TransCanada has agreed to change the route of a controversial proposed oil pipeline so that it doesn't pass through an environmentally sensitive part of Nebraska.

The Canadian-based company announced the decision Monday at a news conference at the Nebraska Capitol.

"I can confirm the route will be changed and Nebraskans will play an important role in determining the final route," Alex Pourbaix, TransCanada's president of energy and oil pipelines, said in a statement about the Keystone XL pipeline.

Pourbaix told a news conference in Lincoln, Neb., that rerouting the pipeline would likely need 50 to 65 extra kilometres of pipe and an additional pumping station.

Pourbaix said the company supports a proposal introduced in the state legislature that, if passed, would ensure the pipeline route would avoid the ecologically sensitive Sandhills area. 

The TransCanada statement said Nebraska's Department of Environmental Quality (DEQ) will work with the U.S. State Department to conduct an environmental assessment to "define the best location for Keystone XL in Nebraska."

 "We will co-operate with these agencies and provide them with the information they need to complete a thorough review that addresses concerns regarding the Sandhills region," the statement said.

Earlier Monday, Speaker of the Nebraska Legislature Mike Flood said this action by TransCanada came after he received confirmation from the U.S. State Department that Nebraska does indeed have the authority to conduct a supplemental environmental impact study.

Flood said that Nebraska's DEQ would follow federal rules.

"There will be public hearings, there will be transparency," he said on the floor of the state legislature. "That's the way the process works and that's the way it will work in Nebraska."

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The TransCanada statement follows the U.S. federal government's announcement last week that it would delay a decision on a federal permit for the project until it studies new potential routes that avoid the Sandhills area and the Ogallala aquifer in Nebraska, a vast underground water supply. Ponds and lakes in the Sandhills region feed the Ogallala aquifer, which provides water to Nebraska and seven other states.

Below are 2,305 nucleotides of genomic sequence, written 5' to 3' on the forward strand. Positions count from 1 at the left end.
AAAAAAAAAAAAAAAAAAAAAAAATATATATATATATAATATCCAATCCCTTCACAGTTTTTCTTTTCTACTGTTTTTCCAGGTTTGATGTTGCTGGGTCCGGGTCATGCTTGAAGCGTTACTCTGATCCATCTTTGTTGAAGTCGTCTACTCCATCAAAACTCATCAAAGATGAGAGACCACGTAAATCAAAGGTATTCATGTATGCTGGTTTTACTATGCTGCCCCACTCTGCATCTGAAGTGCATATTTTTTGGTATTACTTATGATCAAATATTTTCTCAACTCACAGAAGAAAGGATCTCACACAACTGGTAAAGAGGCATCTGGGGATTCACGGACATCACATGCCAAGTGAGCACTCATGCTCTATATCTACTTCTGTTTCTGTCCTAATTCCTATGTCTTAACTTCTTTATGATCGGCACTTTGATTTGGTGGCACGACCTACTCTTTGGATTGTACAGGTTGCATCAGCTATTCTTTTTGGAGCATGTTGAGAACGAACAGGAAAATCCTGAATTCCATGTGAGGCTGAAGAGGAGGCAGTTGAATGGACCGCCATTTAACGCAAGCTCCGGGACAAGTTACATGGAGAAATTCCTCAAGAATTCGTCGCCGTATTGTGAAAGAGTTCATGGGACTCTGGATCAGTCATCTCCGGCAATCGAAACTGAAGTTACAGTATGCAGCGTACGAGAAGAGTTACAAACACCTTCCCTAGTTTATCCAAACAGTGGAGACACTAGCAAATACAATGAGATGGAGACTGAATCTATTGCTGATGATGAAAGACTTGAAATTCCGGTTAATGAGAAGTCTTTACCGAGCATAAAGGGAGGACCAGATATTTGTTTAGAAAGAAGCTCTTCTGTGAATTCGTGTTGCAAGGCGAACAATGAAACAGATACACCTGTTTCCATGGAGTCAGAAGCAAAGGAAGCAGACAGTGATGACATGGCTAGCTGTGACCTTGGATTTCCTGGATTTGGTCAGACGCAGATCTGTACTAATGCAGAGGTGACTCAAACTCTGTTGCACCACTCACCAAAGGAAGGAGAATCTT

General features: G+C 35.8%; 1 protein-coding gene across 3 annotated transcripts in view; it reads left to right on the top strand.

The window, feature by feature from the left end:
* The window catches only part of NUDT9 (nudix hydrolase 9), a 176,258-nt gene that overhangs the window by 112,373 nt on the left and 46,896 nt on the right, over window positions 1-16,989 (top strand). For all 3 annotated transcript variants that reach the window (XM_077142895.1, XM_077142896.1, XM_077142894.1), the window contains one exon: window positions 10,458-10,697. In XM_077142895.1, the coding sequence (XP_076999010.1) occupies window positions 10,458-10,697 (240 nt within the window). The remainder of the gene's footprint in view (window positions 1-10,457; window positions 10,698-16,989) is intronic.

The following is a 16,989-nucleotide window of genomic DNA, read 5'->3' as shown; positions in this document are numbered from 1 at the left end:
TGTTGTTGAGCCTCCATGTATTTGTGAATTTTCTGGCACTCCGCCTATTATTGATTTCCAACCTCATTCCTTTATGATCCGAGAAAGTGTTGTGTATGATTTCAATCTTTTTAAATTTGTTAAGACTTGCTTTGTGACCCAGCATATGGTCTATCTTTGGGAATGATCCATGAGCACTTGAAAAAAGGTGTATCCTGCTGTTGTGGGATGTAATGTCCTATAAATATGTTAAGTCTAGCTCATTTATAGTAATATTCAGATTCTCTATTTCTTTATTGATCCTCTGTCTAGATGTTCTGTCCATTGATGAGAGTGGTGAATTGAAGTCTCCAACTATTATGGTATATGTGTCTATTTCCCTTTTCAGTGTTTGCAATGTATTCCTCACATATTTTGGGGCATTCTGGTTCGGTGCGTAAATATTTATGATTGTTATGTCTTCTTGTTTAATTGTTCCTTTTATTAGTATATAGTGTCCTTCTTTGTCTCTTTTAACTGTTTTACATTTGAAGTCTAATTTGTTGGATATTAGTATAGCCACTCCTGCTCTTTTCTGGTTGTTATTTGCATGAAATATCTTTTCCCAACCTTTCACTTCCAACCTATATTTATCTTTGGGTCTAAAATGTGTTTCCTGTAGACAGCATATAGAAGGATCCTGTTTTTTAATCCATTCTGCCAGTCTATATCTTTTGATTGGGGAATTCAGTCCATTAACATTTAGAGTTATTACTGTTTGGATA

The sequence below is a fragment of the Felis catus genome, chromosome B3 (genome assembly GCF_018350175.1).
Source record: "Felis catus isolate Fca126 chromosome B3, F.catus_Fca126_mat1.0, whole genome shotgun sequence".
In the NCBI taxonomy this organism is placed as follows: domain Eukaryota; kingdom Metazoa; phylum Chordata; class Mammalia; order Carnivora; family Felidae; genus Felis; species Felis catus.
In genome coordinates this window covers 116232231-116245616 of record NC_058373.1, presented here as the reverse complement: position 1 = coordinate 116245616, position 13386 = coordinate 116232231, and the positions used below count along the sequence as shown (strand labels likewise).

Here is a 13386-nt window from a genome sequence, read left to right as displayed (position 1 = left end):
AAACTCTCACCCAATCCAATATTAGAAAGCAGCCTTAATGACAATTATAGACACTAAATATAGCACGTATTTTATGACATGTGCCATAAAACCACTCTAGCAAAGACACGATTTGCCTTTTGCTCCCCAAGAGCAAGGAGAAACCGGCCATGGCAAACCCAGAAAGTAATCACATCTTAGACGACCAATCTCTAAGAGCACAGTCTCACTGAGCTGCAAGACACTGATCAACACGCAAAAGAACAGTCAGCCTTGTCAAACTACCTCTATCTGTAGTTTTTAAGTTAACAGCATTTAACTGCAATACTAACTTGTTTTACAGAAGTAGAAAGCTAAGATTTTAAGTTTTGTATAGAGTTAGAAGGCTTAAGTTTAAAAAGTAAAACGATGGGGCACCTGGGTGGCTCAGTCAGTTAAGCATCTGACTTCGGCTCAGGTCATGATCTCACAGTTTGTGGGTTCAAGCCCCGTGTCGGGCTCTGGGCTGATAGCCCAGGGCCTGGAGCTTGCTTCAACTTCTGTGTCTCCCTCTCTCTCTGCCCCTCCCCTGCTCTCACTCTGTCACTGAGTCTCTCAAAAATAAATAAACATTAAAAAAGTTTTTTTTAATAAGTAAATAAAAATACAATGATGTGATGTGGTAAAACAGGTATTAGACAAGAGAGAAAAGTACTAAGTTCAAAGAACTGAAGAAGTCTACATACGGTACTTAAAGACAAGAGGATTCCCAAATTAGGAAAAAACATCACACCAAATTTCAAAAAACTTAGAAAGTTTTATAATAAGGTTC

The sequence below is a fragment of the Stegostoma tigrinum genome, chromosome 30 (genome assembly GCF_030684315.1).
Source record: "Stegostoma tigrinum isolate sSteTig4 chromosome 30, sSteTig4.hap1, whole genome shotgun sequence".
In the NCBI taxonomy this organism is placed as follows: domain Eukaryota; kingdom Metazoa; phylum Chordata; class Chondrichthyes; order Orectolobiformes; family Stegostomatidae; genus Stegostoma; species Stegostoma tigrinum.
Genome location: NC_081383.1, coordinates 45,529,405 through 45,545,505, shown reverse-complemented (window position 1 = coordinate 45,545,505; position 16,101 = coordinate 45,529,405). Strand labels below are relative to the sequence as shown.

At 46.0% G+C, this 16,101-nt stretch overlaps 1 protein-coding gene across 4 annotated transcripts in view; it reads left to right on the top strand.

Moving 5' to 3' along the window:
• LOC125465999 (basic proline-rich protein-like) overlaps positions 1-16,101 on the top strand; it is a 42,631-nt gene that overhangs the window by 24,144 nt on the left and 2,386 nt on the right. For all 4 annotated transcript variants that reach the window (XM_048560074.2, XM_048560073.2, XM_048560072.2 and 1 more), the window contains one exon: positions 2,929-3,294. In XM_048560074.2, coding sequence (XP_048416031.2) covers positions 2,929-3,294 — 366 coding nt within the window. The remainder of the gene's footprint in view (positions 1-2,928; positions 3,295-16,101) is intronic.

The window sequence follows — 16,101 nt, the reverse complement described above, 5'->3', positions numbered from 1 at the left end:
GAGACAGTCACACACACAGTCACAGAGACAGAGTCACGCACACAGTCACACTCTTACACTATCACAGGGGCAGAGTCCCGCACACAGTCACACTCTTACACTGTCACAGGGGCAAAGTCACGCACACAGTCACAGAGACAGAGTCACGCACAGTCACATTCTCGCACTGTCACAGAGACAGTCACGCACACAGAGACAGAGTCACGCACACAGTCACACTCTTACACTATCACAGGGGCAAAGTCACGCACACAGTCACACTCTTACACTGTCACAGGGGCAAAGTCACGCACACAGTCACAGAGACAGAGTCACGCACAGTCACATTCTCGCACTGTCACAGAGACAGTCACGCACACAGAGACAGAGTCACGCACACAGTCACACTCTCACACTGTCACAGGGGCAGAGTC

One outspoken environmental group appeared to be unmoved by TransCanada's rerouting decision. Noah Greenwald, a spokesman for the Centre of Biological Diversity, said his group believes the pipeline would still pose an environmental threat. The centre has sued the U.S. State Department to block the project.

"Even with the reroute, we still feel like we can push forward," he said. "We're going to keep up the public pressure on the administration as this moves forward."

Alberta Premier Alison Redford, who is in Washington to talk up Keystone, reiterated Monday that it is important to respect the regulatory process going on in the U.S.

"Through that process, we've seen communities have concerns," she said in an interview with CBC News. "As as result of that, we now see TransCanada, it seems, making some progress with respect to responding to those concerns.

"That's a good process," Redford said. "That's exactly what we need to have in order to ensure that critical infrastructure can continue to be built to benefit both Alberta and the United States.

Opposition to the Keystone pipeline proposal has grown substantially over the past few months with the help of some high-profile opponents like Robert Redford. The decision to delay a ruling on Keystone allows U.S. President Barack Obama to avoid a potentially divisive environmental issue before the 2012 election.

The proposed 2,700-kilometre pipeline would carry crude oil from Alberta to Texas Gulf Coast refineries.

Earlier Monday, Redford said she was confident that the controversial pipeline project would eventually win regulatory approval in the U.S.

With files from Susana Mas and The Associated Press